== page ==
Implicated by the wand of a “bogus” bomb detector, Hassan became one of hundreds detained in Thailand’s insurgency-racked south because of equipment that experts say is useless.
Scandal over the Thai army’s use of the GT200 detectors has deepened rancor toward the authorities in the Muslim-majority border region, where nearly 5,300 people have died in an eight-year conflict that shows no sign of abating.
Human rights activists say more than 400 people have been locked up — some for up to two years — on the basis of spurious evidence gleaned by the device, which is at the center of a British fraud probe.
“I was playing football at my school when someone shot at soldiers nearby,” said Hassan, who was held for 29 days without charge over the 2008 incident in Yala Province — a hot-bed of violence.
“The soldiers entered the school looking for the gunman. They lined us up and used the GT200. The antenna pointed to me ... and they took me away,” he added, asking for his identity to be withheld because he fears reprisals for speaking out over his detention.
Billed as being able to detect minute traces of explosives, gun powder and even drugs, the GT200 is the army’s main detection tool.
The hand-held device, which is claimed to be powered by the user’s static electricity rather than a battery, is advertised as using a substance-detecting “sensor card” inside a plastic handle to trigger a twitch of its antenna in the direction of explosives.
Evidence debunking the powers of the GT200 — sold by Britain-based Global Technical — has long been in circulation, with experts describing it as little more than a radio aerial stuck on a useless piece of plastic despite the company’s claims that it can detect explosives from hundreds of meters away.
In July the man behind the GT200 was charged in Britain with “dishonestly representing” the device as “capable of detecting explosives.”
Several other British businesspeople are awaiting trial for selling similarly defunct equipment around the world — including to Iraq.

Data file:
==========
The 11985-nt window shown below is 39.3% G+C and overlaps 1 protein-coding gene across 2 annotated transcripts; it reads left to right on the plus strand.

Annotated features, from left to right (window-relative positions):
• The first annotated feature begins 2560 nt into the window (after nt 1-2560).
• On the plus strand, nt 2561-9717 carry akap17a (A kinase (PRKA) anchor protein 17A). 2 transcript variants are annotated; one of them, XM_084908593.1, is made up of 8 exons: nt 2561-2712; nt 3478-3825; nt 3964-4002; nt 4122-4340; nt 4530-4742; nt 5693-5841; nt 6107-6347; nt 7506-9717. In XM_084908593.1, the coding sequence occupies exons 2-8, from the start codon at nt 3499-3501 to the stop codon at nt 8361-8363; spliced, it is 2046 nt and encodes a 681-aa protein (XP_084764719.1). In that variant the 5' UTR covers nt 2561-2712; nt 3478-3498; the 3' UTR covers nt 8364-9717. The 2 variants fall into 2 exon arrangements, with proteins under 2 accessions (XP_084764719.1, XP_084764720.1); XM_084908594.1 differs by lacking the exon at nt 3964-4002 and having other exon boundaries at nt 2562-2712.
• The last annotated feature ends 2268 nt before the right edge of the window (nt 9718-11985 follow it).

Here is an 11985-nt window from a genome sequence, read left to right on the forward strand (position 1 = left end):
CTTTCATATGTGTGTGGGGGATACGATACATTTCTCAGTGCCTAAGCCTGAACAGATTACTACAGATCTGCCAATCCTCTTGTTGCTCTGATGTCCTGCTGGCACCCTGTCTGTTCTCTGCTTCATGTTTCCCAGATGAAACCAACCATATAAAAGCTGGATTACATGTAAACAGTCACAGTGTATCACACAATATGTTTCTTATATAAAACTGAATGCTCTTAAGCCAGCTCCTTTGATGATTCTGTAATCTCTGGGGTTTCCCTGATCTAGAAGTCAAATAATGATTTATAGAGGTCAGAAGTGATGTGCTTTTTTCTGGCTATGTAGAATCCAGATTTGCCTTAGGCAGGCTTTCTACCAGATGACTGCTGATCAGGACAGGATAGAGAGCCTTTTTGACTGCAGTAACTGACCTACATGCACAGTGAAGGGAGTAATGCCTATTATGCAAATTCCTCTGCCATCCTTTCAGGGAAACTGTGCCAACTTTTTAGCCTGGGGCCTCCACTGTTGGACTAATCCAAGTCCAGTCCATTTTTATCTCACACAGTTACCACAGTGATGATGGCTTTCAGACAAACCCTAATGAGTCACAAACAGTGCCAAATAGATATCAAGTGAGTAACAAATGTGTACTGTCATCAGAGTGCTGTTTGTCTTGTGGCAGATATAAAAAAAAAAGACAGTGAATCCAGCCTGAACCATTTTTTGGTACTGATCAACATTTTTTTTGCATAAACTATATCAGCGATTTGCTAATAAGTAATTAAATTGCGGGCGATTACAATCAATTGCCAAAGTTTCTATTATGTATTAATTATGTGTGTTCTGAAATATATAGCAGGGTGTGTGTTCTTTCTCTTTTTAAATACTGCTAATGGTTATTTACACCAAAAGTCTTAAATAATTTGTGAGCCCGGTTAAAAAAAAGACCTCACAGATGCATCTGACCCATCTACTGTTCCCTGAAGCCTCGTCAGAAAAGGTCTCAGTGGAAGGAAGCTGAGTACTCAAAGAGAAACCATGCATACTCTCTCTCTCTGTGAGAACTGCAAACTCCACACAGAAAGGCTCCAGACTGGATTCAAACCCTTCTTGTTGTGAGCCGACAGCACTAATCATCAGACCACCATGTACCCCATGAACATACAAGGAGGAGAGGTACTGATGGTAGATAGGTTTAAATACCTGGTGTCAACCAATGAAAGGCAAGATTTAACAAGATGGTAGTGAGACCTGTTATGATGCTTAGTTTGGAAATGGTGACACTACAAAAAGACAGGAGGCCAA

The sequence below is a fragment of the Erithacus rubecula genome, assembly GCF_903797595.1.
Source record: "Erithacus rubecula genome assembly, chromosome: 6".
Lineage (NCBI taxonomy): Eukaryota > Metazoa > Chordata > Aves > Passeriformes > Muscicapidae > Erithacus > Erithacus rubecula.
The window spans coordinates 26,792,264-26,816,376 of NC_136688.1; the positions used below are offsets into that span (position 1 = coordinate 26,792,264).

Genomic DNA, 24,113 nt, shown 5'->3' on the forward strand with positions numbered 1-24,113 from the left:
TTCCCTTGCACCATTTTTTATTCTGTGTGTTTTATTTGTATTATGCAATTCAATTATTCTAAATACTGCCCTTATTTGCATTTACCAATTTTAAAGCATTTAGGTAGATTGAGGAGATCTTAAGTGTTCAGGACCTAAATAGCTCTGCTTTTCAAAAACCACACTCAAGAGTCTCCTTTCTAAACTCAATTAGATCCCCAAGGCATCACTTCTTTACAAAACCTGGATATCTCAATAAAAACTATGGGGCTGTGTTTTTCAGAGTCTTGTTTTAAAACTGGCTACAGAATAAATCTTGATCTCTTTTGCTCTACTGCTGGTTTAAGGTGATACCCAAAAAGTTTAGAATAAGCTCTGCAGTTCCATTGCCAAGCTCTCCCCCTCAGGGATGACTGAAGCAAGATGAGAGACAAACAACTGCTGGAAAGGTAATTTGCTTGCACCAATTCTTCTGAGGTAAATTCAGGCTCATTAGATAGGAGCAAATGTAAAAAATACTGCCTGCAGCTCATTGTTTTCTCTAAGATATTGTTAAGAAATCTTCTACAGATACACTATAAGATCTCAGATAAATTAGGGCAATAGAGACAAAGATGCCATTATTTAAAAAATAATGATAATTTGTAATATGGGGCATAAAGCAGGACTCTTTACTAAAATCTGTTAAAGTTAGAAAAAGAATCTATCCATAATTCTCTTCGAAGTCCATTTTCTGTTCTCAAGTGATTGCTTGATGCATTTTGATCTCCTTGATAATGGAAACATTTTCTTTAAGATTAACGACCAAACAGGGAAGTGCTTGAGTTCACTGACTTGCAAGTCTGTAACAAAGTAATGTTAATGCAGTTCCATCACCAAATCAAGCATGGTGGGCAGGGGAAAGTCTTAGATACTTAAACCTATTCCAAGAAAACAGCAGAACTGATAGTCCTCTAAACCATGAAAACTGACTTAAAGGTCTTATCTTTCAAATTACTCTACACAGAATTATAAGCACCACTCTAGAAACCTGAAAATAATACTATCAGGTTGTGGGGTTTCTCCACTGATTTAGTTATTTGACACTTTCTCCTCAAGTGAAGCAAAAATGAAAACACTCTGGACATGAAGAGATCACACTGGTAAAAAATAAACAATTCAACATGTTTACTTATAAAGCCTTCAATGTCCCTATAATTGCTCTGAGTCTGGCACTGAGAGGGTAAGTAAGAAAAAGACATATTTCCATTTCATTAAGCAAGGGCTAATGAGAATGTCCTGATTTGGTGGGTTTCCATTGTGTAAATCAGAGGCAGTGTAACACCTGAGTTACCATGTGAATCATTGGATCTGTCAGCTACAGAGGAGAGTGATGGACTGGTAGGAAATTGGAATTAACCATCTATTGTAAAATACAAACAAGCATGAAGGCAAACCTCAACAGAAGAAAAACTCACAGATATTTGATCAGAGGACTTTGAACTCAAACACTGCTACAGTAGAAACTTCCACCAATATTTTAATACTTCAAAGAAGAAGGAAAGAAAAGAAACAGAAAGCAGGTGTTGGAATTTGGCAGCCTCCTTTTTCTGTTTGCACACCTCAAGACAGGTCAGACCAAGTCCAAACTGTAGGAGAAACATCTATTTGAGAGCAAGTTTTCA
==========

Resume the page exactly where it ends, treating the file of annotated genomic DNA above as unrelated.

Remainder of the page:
A Thai government probe concluded the device works only 25 percent of the time, a success rate critics attribute to nothing more than random chance.
“Tossing a coin would be more accurate,” said Angkhana Neelapaijit, of the Justice for Peace foundation, which uncovered the scandal.
“People in the south knew the GT200 was fake from the first time it was used” in 2007, she said.
Thailand’s highest investigating agency is now mulling legal action against Global Technical and its Thai distributors.
However, the powerful military has refused to concede it was duped over its rumored US$20 million acquisition, or apologize to those held in what rights groups say is a flagrant miscarriage of justice.
Hassan said he was threatened and interrogated in detention and forced to point out friends from a school photograph.
Among them was Ayub who said he was arrested with no further evidence and held for two years before he was freed without a conviction or an apology.
“I’m so angry. They took two years away from me, but I am scared it can happen again,” Ayub said, also asking for his identity to be protected.
He said he now carries the stigma of having been accused of links to the militants, who are believed to want greater autonomy and kill both Buddhists and Muslims in near-daily bomb or gun attacks.
The Thai army refutes accusations of arbitrary detentions based on the faulty device.
“We found real evidence — guns, weapons, grenades — that’s why we arrested them,” Colonel Pramote Promin, deputy spokesman for the Internal Security Operations Command said, addressing the wider issue of detentions.
“It might be a hallucination, but we found [weapons] many times. It might be a fluke or coincidence that it worked,” he said, adding that the effectiveness could be “something above science.”
Despite his endorsement, the army appears to have stopped mass round-ups of men for “wanding” by the device, which were commonplace between 2007 and 2010, according to locals in Yala and Pattani provinces.
However, soldiers still check cars and roadsides with the device, raising fears its continued use is exposing the security forces — and civilians they are supposed to protect — to greater risks.
“It’s a big scandal,” said Jessada Denduangboripant, a biologist at Bangkok’s Chulalongkorn University who was one of the first Thai experts to question the device.
He is skeptical that a probe by Thailand’s top investigative body will apportion blame to the “powerful people” behind the purchase of the detector.
However, as long as authorities refuse to admit fault, victims will continue to be denied justice, said Kaosar Aleemama of the Muslim Attorney Center, which represents Hassan and Ayub.
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